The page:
Thursday, April 16, 2020

French hostility toward the Anglo-Saxons

From a review by R. W. Johnson of Power and Glory: France’s Secret Wars with Britain and America, 1945-2016 by R. T. Howard:

Johnson writes, “In De Gaulle’s view of history – a European history – England and France had struggled for supremacy for the best part of a thousand years.  For most of that time France had been the dominant power, but now its great empire wasn’t just overshadowed but outmatched by the even greater British Empire.  For De Gaulle France was not itself if it was not the leading power in Europe.  By 1941, however, the opponent was no longer Britain” it was ‘les Anglo-Saxons’.  Asked what was the most important international development of recent times, De Gaulle replied: ‘The fact that the Americans speak English.’”

I recall once French fellow in a forum years ago.  He owned a books store, can’t remember where, and can’t remember his name, but we used to argue about the relative merits of France and the U.S.  He knew English and was on an American forum, but he despised the U.S. and perhaps England as well, I don’t recall.  I had read an interesting article in Foreign Affairs and recommended it to him, implying that it would provide a more accurate view of the U.S. than he seemed to have.  He rejected the idea.  He had no wish to understand the U.S. more than he did.  He didn’t quite challenge me to learn more about France, but at some point he became disgusted with our forum and perhaps especially me and disappeared.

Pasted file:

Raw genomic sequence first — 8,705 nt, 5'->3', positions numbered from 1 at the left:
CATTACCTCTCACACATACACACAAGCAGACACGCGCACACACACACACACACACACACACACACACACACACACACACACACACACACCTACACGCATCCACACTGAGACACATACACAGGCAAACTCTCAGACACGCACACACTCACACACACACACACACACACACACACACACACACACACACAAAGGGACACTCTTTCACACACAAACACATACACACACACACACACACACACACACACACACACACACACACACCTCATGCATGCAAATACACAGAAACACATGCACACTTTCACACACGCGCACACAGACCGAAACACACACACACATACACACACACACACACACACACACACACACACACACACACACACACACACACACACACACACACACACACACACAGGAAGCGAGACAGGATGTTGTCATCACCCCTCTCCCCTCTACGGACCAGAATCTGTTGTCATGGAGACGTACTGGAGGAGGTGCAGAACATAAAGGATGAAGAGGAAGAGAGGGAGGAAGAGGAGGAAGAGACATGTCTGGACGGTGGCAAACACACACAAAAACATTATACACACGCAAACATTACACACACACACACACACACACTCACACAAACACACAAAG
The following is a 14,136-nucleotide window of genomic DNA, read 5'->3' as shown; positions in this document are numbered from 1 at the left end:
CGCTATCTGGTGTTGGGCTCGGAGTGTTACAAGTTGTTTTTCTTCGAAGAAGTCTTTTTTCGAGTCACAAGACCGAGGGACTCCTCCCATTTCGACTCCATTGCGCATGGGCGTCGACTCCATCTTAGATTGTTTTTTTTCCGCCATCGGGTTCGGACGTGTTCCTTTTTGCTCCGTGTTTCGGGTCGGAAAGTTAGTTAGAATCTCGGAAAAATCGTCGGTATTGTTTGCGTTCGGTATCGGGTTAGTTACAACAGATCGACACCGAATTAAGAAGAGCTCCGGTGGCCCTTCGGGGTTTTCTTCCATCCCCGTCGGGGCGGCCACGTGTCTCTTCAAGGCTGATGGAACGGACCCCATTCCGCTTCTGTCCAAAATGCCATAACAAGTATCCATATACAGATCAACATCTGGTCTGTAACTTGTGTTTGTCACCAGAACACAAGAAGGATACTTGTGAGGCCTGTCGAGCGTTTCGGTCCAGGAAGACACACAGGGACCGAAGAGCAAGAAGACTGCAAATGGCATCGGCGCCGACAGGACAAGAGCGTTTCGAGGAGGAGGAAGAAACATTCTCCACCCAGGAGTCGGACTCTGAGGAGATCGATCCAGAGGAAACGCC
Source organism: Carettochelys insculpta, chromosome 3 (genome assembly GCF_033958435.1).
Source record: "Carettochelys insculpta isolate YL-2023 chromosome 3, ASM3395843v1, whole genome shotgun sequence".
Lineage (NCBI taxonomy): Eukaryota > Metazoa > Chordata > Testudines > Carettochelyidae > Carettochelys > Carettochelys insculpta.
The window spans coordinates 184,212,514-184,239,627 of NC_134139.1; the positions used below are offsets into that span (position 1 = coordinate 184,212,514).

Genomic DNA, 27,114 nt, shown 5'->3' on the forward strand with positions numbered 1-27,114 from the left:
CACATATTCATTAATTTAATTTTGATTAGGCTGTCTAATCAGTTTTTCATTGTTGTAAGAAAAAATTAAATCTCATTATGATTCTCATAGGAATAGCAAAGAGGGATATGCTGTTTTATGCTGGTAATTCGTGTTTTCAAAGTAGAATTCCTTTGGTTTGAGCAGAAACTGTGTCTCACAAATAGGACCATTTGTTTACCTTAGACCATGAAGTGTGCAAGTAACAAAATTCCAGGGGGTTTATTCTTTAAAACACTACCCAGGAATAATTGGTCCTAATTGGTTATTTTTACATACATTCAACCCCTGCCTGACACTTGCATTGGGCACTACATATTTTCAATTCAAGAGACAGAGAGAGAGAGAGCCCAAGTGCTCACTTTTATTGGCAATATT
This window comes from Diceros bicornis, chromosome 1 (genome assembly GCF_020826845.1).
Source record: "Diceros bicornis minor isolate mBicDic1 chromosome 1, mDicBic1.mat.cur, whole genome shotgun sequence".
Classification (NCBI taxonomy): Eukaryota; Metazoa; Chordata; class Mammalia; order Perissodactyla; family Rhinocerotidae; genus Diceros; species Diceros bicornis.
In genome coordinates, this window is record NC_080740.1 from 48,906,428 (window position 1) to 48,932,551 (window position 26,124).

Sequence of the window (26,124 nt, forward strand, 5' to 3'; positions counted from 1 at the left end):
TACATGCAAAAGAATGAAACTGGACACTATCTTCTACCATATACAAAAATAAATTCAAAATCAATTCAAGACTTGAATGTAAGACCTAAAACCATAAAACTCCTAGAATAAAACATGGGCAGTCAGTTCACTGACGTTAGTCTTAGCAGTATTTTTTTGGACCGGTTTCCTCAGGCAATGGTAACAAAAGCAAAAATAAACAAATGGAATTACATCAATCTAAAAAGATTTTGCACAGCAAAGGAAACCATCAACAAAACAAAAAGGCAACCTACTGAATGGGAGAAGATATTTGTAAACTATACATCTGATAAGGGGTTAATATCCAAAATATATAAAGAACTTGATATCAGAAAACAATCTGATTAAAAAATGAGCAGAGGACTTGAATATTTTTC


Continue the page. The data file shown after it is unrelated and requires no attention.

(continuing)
The referenced review appears in the March 16, 2017 issue of the London Review of Books.  Johnson entitles his review, “Danger: English Lessons” and draws attention to De Gaulle’s and other’s interest in advancing French over English in the modern world.  “Howard quotes Gerard Prunier, an adviser to the French Government, who claimed that ‘the Anglo-Saxons want our death – that is, our cultural death.  They threaten our language and our way of life, and they plan our ultimate Anglo-Saxonisation.”

“When De Gaulle ordered US bases out of France, Lyndon Johnson angrily demanded to know if that meant digging up the graves of American soldiers who had died in the liberation.”  My impression is that many of the French at the time wouldn’t mind digging up the graves and sending the bones back to us.  Many French saw the second front that Stalin had been pleading for, Operation Overlord, as merely the occupation of France by a new set of oppressors.